Negotiation Research You Can Use: Should you tell them a story?

By — on / Negotiation Skills

Salespeople and advertisers have come up with a range of persuasion strategies that help close deals, from alluding to a product’s popularity to prompting concessions by offering potential customers “free gifts.” These strategies and others have proven useful for business negotiators who are trying to shine the best light on their offers.

Another effective strategy can be to embed your pitch or offer within a story. When stories are engrossing and compelling, they can lead listeners to passively accept the storyteller’s arguments and opinions, past research has shown. In a new study, Northwestern University researchers Rebecca J. Krause and Derek D. Rucker sought to determine why storytelling can be such a successful persuasion strategy.

For two of the experiments, the researchers came up with lists of product attributes for a fictitious brand of cell phone called Moonstone. Participants either read a list of facts about the cell phone or read a story that included facts about the phone. (Those in the story condition read about a man who is rock climbing with the woman he loves. After she falls and is injured, he is able to call for help on her Moonstone cell phone.) Some of the participants read facts about the phone (either in a list or in a story) that were not very compelling, such as its ability to withstand a fall of up to three feet. Others read more compelling facts, such as its ability to withstand a fall of up to 30 feet.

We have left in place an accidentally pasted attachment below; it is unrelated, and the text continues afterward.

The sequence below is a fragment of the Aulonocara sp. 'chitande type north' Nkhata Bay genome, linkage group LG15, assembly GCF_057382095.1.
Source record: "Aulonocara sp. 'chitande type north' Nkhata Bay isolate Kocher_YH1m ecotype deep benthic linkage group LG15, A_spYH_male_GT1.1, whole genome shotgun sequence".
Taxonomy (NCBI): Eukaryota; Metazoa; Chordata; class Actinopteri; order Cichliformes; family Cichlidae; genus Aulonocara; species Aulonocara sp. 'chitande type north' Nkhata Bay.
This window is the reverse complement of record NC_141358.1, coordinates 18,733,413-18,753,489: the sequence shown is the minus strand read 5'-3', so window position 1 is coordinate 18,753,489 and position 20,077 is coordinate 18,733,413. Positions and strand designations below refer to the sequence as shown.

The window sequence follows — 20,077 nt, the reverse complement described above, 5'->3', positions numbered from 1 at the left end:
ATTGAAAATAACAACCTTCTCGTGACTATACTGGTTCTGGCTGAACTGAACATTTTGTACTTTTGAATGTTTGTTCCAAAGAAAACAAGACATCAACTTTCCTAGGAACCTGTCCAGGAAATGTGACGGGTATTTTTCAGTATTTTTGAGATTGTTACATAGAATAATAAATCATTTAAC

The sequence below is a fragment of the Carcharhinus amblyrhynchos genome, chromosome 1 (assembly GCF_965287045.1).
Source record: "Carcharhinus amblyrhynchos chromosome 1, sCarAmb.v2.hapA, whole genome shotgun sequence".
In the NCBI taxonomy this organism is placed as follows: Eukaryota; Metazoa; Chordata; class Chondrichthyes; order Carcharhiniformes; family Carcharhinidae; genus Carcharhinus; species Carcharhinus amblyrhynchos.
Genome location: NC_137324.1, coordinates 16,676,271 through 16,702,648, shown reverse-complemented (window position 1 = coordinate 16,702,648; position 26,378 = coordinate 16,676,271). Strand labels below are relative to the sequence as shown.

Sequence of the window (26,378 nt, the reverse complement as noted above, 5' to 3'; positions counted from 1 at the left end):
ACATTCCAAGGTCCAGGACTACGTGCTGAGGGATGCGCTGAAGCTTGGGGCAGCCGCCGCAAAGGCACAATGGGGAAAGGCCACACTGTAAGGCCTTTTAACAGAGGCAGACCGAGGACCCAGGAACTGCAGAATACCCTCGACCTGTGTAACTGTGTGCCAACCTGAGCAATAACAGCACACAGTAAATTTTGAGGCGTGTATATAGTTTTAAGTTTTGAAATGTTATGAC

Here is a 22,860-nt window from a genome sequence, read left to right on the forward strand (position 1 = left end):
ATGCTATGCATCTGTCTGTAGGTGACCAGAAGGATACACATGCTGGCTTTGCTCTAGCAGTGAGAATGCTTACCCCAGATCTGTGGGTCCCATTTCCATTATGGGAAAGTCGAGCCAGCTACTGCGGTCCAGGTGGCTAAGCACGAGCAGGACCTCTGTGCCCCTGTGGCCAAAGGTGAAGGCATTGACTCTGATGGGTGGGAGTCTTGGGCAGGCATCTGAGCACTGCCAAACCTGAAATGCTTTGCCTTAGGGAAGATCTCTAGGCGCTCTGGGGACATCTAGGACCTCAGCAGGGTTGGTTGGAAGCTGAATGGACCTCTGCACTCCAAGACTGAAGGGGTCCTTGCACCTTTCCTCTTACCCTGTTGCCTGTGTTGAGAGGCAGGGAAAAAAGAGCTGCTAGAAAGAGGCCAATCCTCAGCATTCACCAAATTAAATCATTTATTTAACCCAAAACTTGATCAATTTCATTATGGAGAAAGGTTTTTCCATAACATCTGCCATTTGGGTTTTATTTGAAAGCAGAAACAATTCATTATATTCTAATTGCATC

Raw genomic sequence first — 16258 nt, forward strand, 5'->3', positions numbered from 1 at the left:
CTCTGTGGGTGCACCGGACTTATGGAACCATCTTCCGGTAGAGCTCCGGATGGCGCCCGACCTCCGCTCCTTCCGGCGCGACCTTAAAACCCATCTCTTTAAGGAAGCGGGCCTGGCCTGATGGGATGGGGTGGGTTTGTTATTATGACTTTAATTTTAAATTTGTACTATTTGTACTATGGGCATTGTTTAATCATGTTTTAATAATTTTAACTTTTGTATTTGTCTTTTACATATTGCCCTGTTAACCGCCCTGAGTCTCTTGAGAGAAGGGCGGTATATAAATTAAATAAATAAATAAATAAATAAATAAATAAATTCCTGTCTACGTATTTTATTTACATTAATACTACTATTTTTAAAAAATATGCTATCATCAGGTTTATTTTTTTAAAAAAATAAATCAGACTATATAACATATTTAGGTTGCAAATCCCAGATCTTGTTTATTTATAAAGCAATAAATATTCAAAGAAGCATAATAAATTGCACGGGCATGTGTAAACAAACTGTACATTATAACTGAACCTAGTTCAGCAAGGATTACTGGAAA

The results showed that when the facts about the phone were weak, participants were much more persuaded when the facts were included in a story than when they were simply listed. However, when the facts were compelling, participants were more persuaded by the list of facts than by facts embedded within a story.

Thus, it seems that when what you’re offering in a negotiation is not particularly remarkable, you might be able to increase its appeal if you can describe it in the context of a compelling story. However, if you’re offering an amazing deal, it may be best to let the facts stand on their own. What if you’re the buyer? Be aware of the tendency to be overly swayed by so-so offers embedded in engrossing stories.

Resource: “Strategic Storytelling: When Narratives Help Versus Hurt the Persuasive Power of Facts,” by Rebecca J. Krause and Derek D. Rucker. Personality and Social Psychology Bulletin, 2019.

Related Posts


Leave a Reply

Your email address will not be published. Required fields are marked *